As he spoke be felt an object move behind him, and, looking back, the shadow of the Entailed Hat was dancing on the wall. As he threw his head back, so did it; as he retired from it, the hat enlarged, until the little room could hardly hold its shadow. Retiring again, he lifted it from his head with bitter courtesy, and the shadow did the same. The man and the shadow looked each at a peaked hat and stroked it.

“This is everything,” exclaimed Milburn. “The hundred humble heads are at rest in the sand; one gravestone would mock them all. But once the family brain expanded to a hat, and that survived the race. I am the Quaker who respects his hat, the Cardinal who is crowned with it; yes, and the dunce who must wear it in his corner!”

Then the picture of his parents arose upon his sight: a cheerful father, with two or three old slaves, ploughing in the deep sand, to drop some shrivelled grains of corn, or tinkering a disordered mill-wheel that moved a blacksmith’s saw. Ever full of confidence in nothing which could increase, credulous and sanguine, tender and laborious, Milburn’s sire nursed his forest patches as if they were presently to be rich plantations, and was ever “pricing” negroes, mules, tools, and implements, in expectation of buying them. Nothing could diminish his confidence but disease and old age. He heard of the great “improvement” on the Furnace tract, and took his obedient wife and brood there. As the laborers pulled out the tussocks and roots, encrusted with iron, from the swamp and creek, fever and ague came forth and smote them both.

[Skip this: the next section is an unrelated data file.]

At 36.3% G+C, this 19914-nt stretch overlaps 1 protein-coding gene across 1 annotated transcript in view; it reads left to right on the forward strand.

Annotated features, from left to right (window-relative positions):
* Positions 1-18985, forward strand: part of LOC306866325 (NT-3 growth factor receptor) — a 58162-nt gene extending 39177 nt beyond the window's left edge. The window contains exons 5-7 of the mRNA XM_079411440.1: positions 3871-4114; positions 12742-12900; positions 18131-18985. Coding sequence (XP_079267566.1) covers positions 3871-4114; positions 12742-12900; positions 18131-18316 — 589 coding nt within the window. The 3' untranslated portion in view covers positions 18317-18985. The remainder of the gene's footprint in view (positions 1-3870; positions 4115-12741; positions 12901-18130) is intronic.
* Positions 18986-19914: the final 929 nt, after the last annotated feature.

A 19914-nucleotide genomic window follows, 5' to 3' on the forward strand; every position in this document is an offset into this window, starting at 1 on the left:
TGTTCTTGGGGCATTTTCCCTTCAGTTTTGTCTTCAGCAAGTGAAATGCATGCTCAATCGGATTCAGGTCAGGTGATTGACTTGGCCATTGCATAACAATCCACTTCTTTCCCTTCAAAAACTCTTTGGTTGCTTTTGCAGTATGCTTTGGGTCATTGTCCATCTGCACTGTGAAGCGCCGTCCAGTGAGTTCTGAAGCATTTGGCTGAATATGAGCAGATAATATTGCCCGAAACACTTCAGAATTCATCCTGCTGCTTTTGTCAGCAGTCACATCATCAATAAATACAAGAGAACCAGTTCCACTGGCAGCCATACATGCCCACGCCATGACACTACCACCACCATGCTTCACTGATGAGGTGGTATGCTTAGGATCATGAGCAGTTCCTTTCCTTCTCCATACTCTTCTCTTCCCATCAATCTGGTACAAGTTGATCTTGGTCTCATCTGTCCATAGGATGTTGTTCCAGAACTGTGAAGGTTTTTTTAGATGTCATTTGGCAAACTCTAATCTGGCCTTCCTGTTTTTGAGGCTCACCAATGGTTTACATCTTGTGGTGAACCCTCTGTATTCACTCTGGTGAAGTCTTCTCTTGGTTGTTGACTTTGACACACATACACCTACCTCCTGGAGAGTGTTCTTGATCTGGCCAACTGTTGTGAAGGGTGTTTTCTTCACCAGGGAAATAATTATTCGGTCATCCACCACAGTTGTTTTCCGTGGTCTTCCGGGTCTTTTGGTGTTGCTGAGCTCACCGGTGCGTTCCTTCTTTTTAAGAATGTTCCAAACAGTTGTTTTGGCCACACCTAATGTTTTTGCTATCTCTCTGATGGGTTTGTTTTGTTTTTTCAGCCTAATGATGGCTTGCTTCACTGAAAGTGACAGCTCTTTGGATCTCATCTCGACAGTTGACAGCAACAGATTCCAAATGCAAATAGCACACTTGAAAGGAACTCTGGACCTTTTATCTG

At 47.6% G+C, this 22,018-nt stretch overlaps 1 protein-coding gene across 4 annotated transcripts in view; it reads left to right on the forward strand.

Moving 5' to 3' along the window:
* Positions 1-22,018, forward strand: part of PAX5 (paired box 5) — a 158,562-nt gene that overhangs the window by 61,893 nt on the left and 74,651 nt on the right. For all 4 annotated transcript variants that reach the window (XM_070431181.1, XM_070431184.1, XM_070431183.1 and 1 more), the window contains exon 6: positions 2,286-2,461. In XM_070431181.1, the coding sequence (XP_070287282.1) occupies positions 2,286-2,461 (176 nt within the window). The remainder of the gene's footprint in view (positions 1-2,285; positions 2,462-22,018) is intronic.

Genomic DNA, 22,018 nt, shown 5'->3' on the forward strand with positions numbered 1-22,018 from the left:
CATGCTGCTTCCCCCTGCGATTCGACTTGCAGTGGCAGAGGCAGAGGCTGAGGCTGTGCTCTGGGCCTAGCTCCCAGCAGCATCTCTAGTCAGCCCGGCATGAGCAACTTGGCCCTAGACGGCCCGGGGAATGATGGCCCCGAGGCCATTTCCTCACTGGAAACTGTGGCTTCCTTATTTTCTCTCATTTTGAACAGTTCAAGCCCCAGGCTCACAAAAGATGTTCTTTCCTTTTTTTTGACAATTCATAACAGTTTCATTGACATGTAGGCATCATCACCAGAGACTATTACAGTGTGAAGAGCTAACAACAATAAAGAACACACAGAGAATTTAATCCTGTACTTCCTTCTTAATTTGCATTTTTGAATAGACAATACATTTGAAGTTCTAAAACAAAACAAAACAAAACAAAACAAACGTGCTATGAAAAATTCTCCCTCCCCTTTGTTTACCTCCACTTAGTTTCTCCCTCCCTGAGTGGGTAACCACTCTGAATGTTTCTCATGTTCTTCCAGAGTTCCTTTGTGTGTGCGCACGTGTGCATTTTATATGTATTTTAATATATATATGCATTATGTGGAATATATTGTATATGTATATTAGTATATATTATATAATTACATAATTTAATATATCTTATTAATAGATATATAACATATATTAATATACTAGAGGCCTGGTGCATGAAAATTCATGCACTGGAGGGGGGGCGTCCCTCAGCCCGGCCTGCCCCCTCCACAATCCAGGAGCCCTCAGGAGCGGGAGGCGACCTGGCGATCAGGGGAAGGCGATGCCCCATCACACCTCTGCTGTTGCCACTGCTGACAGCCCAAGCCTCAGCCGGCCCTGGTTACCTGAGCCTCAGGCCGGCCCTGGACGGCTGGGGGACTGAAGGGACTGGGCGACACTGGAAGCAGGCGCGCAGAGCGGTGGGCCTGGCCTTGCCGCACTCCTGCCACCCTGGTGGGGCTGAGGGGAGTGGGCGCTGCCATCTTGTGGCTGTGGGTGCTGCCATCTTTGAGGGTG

How wretched that scene when, almost too haggard to move, father and mother, in this one bare room where Meshach sat, groaning amid their many offspring, saw death with weakness creep upon each other — death without priest or doctor, without residue or cleanliness — the death the million die in lowly huts, yet, oh, how hard!

“Haste, sonny, good boy,” the frightened father had said, knowing not how ill he was, in his dependence on his wife; “take the horse, and ride into Snow Hill for the doctor. Poor mother is dreadful sick!”

Then, leaping upon the lean old horse, bare-backed and with a rope bridle, Meshach had pushed through the deep sand, bareheaded and barefooted, and almost crazy with excitement, until he entered the shining streets of the sandhilled town, and sensitively rushed into the doctor’s office, crying, “Daddy and mammy is sick, at the Furnace!” and told his name, and wheeled, and fled.

But, as the boy rode home, more slowly, past the river full of splutter-docks, the yellow masts of vessels rising above the woods, the flat fields of corn everywhere bounded by forest, and the small white houses of the better farmers, and at last entered the murmurous, complaining woods, he saw but one thing — his mother.